Lessons from a Polar Vortex
We made it to the last day of January. Half-frozen but, we made it. January of 2014 will be the topic of discussion for years to come. Historic lows and snowfall amounts were recorded around the country. According to one website the economic impact of this January will be in the billions from loss of work, airline cancellations, city government’s paying for extra street maintenance, wrecks, and lack of travel. Zillions (yes, zillions – I don’t have an exact figure) of children missed consecutive days of school while parents had to make decisions on who would miss work and who would go to work. January 2014 made us all think about things in a different way.
My children, in particular, learned many things while staying at home during January.
They learned what a Polar Vortex was and how it could affect their lives. They watched the weather channel avidly in the evenings and placed bets on the odds between delay or cancellation. They learned how to use the AccuWeather app and apply the numbers to the school regulations concerning inclement weather. We had a long discussion of the word “inclement” while practicing patience for the school to make the official phone call. They learned new ways to celebrate good news.
They learned how to play cards. This may not seem like much, but learning to accept defeat time after time and rise to challenge again can’t always be taught at school. Imagine the joy when a 7 year-old defeats the Master Champion (aka Mom) in front of everyone else. They learned to be gracious when winning because the next time they might be the looser. They learned very quickly how to add up to 21 without using their fingers or forfeit their game. They learned to be watchful about the cards already played and to be crafty about which card to discard. Most of all they learned to take turns and use their minds in different ways.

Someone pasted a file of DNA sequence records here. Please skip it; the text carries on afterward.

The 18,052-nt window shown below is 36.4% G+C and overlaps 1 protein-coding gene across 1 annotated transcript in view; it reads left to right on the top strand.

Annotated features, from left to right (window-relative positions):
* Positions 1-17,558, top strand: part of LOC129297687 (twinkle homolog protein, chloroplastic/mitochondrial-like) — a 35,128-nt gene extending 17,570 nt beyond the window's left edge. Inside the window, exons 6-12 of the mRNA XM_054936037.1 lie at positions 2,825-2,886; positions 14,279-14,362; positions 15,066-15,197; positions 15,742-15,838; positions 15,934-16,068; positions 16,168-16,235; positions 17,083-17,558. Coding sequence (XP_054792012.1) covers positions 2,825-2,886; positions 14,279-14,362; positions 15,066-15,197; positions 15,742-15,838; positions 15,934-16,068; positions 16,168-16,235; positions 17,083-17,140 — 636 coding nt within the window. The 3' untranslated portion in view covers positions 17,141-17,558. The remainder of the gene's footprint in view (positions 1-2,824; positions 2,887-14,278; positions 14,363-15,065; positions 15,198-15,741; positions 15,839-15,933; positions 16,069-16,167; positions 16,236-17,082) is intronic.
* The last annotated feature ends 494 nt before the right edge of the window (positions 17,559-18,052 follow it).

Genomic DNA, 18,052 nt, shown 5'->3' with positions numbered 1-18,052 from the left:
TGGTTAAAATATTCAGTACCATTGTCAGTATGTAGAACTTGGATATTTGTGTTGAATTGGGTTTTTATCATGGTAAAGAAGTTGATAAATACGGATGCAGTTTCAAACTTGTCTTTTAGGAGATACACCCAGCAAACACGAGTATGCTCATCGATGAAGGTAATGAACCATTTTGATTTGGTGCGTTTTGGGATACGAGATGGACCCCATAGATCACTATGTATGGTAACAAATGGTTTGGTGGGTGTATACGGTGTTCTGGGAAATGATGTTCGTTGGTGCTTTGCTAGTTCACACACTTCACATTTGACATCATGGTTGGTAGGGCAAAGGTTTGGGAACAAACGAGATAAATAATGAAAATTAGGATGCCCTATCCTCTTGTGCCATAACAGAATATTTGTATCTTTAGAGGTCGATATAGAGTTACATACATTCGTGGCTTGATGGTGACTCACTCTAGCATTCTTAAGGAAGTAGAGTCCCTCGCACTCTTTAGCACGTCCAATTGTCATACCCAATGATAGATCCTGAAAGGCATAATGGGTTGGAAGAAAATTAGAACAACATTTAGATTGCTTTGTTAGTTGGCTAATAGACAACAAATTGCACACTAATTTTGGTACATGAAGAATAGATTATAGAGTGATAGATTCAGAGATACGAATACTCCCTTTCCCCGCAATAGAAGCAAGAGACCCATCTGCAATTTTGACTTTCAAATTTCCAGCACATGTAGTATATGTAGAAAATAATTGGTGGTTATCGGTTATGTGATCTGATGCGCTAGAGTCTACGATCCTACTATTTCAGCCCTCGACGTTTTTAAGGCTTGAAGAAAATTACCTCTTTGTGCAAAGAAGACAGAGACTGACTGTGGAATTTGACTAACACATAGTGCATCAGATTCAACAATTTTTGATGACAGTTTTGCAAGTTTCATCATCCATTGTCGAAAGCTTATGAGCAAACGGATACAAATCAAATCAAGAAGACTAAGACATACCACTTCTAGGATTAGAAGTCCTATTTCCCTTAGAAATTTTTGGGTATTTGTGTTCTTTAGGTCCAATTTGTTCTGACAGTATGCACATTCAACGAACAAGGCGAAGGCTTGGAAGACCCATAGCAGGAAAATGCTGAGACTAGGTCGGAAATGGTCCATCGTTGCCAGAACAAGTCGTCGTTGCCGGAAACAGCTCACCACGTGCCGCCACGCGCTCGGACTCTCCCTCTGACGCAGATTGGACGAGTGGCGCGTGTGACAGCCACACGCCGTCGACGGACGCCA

The children learned to get along or they would find themselves cleaning all manner of things. They learned that even when out of school they had to take showers and wear deodorant. They still had to brush their teeth and hang up their towels. They learned that “alone” time was OK and that a smart aleck answer was not always required. Most of all they learned that school or no school, they were created to think and do.
One day they learned to use the sewing machine by sewing designs on paper. Another day, they learned to peel boiled eggs – which can be difficult if the egg is still warm. All learned that in the bible there was a little scripture that said, “Be kind to one another.” They soon could write it without looking it up again. They learned to make their beds even if they were going to get right back in it that night. They learned that it was NOT acceptable to throw away a quarter of an uneaten apple. Gross or not, they dug it out, washed it off and ate it. Quick learners that they are, they only threw away food one time.
I taught the kids about spelling and preparedness by making them write grocery lists and think about possible menus if the electricity went out. They learned to text the grocery list to dad at work so he could stop on the way home. We tracked out to the propane tank to look at the little gauge and discussed why it helps to throw salt on the drive. We made other lists of things a person would need in an emergency. Charmin tops the list for me. Water, matches, and candles were close behind.
After nine consecutive days at home, I thought they were coming along quite nicely and then they returned to school. They attended for one day. The teachers gave them a “snow day packet” just in case. Obediently, they began the task after school.
I asked the second grader if he needed my help and he said that he wanted to try finishing it all by himself. After a bit, he brought me a paper. I looked over his vocabulary and came to the word “Wider.”
I read his definition and then I read his sentence out loud: My mom and dad are wider than me.
I looked at him. He started to giggle. I raised an eyebrow. He giggled more and said, “Well, it’s true!”
Just who in the world would assign a second-grader the word “Wider?”